The ability to monitor and change how the system reacts to workloads without re-designing the entire system? Perhaps even allowing this to be done by operators rather than someone who can recompile the entire system when the workload suddenly changed? The ability to move load between nodes in the system, when needed?
    Just to note, the approach I doesn't necessarily need to be impacted upon by these issues. You could build it that way but that's not really the proper approach. Adjusting how workload is managed with queues is mostly a configuration effort. Where I work this is managed by operations. When you are pulling from a queue, it's trivial to move new nodes in and out and route the messages around with basically unlimited flexibility. To be clear, I am talking about message queues including (but no limited to) JMS implementations and not queue objects or structures compiled into a program.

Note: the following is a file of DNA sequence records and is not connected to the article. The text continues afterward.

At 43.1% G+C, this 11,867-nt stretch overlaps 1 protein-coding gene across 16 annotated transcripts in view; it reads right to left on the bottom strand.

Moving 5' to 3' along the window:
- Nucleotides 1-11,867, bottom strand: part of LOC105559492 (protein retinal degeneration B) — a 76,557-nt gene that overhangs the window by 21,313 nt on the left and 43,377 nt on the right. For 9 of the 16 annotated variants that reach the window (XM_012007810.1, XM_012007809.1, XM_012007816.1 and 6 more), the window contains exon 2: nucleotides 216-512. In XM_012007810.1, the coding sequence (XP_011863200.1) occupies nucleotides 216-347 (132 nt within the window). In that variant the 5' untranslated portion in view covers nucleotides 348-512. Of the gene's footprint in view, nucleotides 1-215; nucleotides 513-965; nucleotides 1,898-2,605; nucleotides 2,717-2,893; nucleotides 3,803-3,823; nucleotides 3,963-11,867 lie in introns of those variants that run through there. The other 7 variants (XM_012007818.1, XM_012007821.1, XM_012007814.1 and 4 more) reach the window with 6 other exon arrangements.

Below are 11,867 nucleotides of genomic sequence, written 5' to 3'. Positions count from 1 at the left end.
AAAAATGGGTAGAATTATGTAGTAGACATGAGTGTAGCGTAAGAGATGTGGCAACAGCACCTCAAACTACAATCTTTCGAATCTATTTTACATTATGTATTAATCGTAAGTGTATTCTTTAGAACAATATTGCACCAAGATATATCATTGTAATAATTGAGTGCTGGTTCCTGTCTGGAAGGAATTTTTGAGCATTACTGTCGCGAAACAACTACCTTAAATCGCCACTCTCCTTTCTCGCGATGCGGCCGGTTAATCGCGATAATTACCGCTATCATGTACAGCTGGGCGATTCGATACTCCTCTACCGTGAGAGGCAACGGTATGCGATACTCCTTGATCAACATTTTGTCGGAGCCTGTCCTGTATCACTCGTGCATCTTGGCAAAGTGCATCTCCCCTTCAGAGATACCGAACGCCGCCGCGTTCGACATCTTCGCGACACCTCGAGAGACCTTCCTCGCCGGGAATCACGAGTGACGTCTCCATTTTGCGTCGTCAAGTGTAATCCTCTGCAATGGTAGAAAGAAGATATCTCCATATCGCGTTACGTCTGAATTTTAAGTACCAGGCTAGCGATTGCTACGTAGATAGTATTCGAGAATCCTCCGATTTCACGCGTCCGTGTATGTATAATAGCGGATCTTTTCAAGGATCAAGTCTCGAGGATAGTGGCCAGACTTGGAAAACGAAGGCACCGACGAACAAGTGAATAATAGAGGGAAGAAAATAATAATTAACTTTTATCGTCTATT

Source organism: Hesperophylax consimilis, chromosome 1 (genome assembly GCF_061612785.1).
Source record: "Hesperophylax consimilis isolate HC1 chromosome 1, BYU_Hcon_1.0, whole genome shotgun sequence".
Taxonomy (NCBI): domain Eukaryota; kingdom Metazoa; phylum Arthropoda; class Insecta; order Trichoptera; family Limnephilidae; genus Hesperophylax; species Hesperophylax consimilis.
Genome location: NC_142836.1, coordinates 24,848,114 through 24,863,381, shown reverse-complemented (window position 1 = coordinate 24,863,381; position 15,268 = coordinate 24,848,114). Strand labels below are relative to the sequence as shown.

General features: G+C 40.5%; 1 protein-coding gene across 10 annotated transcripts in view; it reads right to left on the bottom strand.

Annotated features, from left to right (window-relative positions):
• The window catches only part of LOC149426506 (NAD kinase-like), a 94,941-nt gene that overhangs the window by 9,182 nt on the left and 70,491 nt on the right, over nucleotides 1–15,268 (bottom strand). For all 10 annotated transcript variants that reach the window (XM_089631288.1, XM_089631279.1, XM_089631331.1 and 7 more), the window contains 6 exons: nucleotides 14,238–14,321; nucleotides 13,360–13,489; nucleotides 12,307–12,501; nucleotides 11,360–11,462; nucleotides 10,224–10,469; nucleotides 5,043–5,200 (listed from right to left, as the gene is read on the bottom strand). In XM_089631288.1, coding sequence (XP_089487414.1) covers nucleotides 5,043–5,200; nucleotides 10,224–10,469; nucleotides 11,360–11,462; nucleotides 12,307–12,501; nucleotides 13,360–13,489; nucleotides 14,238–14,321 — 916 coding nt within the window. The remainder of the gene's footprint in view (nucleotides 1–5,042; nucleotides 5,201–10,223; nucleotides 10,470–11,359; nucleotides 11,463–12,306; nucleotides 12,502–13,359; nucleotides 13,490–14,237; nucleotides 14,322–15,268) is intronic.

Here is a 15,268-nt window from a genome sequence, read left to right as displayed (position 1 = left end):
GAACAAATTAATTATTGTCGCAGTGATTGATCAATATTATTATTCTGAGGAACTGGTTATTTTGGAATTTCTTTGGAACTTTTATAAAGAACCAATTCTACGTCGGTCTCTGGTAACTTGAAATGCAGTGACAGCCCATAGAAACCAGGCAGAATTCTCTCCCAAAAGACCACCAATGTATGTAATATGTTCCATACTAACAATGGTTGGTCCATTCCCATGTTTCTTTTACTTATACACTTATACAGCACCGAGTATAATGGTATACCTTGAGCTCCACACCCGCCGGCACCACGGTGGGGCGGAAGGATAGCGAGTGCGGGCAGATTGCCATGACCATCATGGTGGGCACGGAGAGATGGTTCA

17. What you need is workload management.
    Why doesnt a standard app server provide it? Its been available in select platforms for 30 years....


    My off-the-cuff answer would be to just put a message queue in front of the non-linear resource and let it pull requests. This tends to allow the systems optimize themselves. Of course if your resource can't pull on it's own you need to feed it at the right rate.

    This seems fairly trivial. What does workload management buy me over this approach?